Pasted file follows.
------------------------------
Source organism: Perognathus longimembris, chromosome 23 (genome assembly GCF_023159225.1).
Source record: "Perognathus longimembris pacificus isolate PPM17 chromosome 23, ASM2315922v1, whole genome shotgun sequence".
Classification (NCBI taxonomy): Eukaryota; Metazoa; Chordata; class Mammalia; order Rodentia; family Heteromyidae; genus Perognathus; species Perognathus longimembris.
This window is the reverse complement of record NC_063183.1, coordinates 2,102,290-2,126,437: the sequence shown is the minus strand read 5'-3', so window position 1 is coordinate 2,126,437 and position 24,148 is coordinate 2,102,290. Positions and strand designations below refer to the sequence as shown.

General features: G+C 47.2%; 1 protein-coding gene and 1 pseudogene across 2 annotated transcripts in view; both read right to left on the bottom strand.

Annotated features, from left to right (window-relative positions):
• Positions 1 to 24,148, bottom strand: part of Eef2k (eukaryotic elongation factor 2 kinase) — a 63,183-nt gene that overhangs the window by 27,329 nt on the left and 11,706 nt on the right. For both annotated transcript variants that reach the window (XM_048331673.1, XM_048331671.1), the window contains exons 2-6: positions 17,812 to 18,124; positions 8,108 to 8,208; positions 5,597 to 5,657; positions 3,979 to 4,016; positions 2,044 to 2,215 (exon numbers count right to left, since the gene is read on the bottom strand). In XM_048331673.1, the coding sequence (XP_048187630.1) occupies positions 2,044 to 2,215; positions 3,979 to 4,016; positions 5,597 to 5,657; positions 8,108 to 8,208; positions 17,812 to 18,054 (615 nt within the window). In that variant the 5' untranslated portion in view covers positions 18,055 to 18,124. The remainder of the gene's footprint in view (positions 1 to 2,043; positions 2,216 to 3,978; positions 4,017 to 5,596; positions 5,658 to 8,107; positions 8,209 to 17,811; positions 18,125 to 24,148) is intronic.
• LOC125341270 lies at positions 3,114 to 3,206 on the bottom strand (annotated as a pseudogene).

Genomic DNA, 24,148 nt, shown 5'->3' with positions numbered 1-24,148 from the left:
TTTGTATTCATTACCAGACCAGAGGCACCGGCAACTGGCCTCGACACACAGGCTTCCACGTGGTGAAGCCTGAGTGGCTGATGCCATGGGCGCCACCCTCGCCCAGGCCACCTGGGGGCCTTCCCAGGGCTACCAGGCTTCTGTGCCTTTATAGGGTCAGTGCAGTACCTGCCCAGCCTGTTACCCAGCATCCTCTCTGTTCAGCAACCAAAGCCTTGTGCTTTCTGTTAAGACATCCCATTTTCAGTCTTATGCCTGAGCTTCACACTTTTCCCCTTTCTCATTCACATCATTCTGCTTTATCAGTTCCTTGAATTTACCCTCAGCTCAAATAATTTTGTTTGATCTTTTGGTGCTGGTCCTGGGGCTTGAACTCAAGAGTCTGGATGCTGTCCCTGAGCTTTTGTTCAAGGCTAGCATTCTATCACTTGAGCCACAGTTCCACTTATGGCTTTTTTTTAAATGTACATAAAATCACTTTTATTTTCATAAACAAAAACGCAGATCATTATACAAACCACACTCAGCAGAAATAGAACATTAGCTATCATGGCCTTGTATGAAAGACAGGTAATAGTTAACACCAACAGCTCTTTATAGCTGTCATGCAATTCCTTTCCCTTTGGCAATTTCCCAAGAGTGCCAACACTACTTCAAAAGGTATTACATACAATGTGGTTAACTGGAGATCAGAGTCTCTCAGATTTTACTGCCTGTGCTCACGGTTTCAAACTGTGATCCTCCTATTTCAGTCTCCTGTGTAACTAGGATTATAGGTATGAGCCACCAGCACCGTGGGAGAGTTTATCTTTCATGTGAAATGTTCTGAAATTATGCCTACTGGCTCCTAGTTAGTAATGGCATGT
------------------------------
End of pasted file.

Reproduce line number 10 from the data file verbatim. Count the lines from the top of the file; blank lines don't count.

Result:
TTTGTATTCATTACCAGACCAGAGGCACCGGCAACTGGCCTCGACACACAGGCTTCCACGTGGTGAAGCCTGAGTGGCTGATGCCATGGGCGCCACCCTCGCCCAGGCCACCTGGGGGCCTTCCCAGGGCTACCAGGCTTCTGTGCCTTTATAGGGTCAGTGCAGTACCTGCCCAGCCTGTTACCCAGCATCCTCTCTGTTCAGCAACCAAAGCCTTGTGCTTTCTGTTAAGACATCCCATTTTCAGTCTTATGCCTGAGCTTCACACTTTTCCCCTTTCTCATTCACATCATTCTGCTTTATCAGTTCCTTGAATTTACCCTCAGCTCAAATAATTTTGTTTGATCTTTTGGTGCTGGTCCTGGGGCTTGAACTCAAGAGTCTGGATGCTGTCCCTGAGCTTTTGTTCAAGGCTAGCATTCTATCACTTGAGCCACAGTTCCACTTATGGCTTTTTTTTAAATGTACATAAAATCACTTTTATTTTCATAAACAAAAACGCAGATCATTATACAAACCACACTCAGCAGAAATAGAACATTAGCTATCATGGCCTTGTATGAAAGACAGGTAATAGTTAACACCAACAGCTCTTTATAGCTGTCATGCAATTCCTTTCCCTTTGGCAATTTCCCAAGAGTGCCAACACTACTTCAAAAGGTATTACATACAATGTGGTTAACTGGAGATCAGAGTCTCTCAGATTTTACTGCCTGTGCTCACGGTTTCAAACTGTGATCCTCCTATTTCAGTCTCCTGTGTAACTAGGATTATAGGTATGAGCCACCAGCACCGTGGGAGAGTTTATCTTTCATGTGAAATGTTCTGAAATTATGCCTACTGGCTCCTAGTTAGTAATGGCATGT